We started on the flat. Beth, the head coach for the riding team, was our instructor for the day. She asked us to drop our irons and do a sitting trot. That was easy enough. Then, she asked us to do a posting trot without stirrups. I explained to her about my hip and how posting without stirrups usually exacerbates the problem, so I got off the hook with that one. I just continued to sit the trot. She didn't like how I held my legs without stirrups. When I don't have stirrups, I allow my legs to drape around the horse. She told me to tuck my legs up, basically in a chair seat and with my knees higher than they'd be with stirrups, which reduced the security of my seat. I didn't like it, but I tried to keep my legs lifted whenever she was looking. When we got our stirrups back, we did some more work at the posting trot. Beth also didn't like my dressage-esque posting. She told me to post "forward and back" instead of "up and down." I knew exactly what she wanted and was perfectly capable of doing it (She said that it was "excellent" when I started doing what I've spent years learning NOT to do.), but it was terribly awkward and unnatural for me. If I posted like that at home, Larry would kill me. No, he would simply never let me ride one of his horses again and THAT would kill me. I did it the hunter way for a while before going back to the way I normally do it.
That's one of the main reasons I don't want to try out for the equestrian team. I just don't want to be forced to ride like that. It looks terrible and it's less effective. She told me to "untuck" my hips from under me. Larry would slit my throat if I did that at home. At my first year of District, the judge was placing forward-seat riders. Jacqui, a girl who used to ride with Larry, joked that she was going to go into her equitation class "showing off her butt and boobs" (as we often describe it at our barn, though in public we always use the term "forward-seat"). Larry said that she most certainly would not :)
When we cantered, Beth told me to stop moving my elbows. I was confused because I thought she meant that I should lock them and jab poor Merlin in the mouth with every stride. I thought that was atrocious, so I kept thinking about it. Finally I watched someone else in the class and I think I realized what she wanted. She wanted me to "pump" my upper body instead of opening and closing my elbows to follow his mouth. If Larry heard her say that, he'd flip out. He's spent years yelling at me and everyone else at our barn about "pumping." Once again, it looks atrocious. I do occasionally two-point the canter, either because I'm on an uncomfortable horse, my hip is hurting too much to sit, or I'm asking Stella to hand-gallop, but I don't allow my upper body to flop back and forth as if I have absolutely no abdominal strength.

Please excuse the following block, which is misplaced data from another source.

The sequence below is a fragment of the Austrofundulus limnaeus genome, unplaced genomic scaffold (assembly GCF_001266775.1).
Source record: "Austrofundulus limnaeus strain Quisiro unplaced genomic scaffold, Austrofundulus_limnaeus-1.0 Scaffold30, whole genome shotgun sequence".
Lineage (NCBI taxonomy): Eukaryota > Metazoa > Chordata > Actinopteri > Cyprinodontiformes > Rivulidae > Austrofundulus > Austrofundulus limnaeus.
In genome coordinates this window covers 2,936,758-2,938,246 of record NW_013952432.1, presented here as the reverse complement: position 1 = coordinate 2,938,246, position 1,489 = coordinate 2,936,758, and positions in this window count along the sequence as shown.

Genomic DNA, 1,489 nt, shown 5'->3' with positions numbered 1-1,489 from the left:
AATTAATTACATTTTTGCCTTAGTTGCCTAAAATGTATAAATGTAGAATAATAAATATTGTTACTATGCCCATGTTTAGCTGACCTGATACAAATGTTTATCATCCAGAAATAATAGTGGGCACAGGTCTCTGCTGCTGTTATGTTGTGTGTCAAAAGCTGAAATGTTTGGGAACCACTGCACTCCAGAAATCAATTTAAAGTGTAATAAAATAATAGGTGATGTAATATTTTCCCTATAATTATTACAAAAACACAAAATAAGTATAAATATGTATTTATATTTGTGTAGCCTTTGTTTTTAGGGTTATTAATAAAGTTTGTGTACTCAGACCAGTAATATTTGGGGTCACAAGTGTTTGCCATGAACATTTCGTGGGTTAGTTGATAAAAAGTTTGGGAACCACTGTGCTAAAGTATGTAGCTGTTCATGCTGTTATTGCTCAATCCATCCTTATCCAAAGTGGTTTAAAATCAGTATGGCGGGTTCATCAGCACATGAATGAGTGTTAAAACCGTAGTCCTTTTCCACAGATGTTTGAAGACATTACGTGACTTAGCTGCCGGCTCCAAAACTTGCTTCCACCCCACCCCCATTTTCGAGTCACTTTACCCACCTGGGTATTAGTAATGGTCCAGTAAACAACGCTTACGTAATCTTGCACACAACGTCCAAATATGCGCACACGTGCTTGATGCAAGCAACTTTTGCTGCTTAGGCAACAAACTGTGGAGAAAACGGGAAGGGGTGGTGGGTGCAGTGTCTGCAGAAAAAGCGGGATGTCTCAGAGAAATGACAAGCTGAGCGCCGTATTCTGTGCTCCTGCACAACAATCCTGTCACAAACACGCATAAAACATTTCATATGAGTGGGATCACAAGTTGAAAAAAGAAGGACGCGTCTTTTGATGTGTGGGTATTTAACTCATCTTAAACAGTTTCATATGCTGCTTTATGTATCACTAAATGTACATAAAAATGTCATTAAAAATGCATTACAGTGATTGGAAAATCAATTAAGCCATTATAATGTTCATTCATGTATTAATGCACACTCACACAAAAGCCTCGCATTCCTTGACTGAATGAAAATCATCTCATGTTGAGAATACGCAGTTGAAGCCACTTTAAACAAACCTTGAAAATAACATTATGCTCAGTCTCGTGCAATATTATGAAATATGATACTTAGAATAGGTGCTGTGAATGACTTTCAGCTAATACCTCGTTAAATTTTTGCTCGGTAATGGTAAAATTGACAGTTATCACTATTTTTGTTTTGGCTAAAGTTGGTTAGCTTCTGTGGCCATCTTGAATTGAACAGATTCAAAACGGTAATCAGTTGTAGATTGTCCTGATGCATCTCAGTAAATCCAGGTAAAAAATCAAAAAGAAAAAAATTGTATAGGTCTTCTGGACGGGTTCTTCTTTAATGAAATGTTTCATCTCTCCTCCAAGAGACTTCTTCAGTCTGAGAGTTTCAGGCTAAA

I guess I'll have some more funny things to tell Larry next time I see him. Maybe I'll call him and tell him how they told me to "untuck" my hips (I told him that before, and he laughed out loud.), "pump" my upper body (He'll be flaming mad.), and show off my goods (sic) to the judge.
I personally felt excellent on the flat today. My hip was hurting a little bit before I got on, but I took care of that. I felt relaxed and everything was moving/not moving as it should. The experimentation with forward-seating was where my riding got a little wonky.
Jumping today was excellent, even though the flat portion of the lesson was slightly irritating. We did a combination for the entire lesson. It started out as a set of three very low jumps. There were two strides after the first jump and one after the second. We took the combination from both directions. I liked how Beth asked us which way we thought should be easier. Everyone in the class said that the direction that started with the two-stride set of jumps should be easier, but we were all wrong. Beth explained her reasoning to us, and it made a lot of sense. I really do like her teaching style, even though I disagree with a lot of what she told me today. I had a lot of very nice jumps, mostly because Merlin is a great guy.
The first time through the combination, we popped over the first jump and then Merlin moseyed out of the line. I felt him doing it, but I just couldn't stop him. It was a little embarrassing to have him run out like that, especially since we weren't even going that fast and he wasn't being difficult. He just decided that he wanted to scoot out of the line and trot back to his buddies. I made sure not to let him move off the path after that.
I also encountered a little problem once we reversed the line and took it from the one-stride side first. For some reason, I sat back down during the one stride between the two jumps, and I got a little left behind because I simply didn't have enough time to get back into two-point. I didn't do that again either :) The rest of our jumps were very fun and easy. I did get a little nervous at first because Beth raised the jumps up and they looked very high, probably the highest I've ever jumped. I relaxed though, and everything was okay.
Tomorrow's our last riding day of the semester... Aw :(

No comments: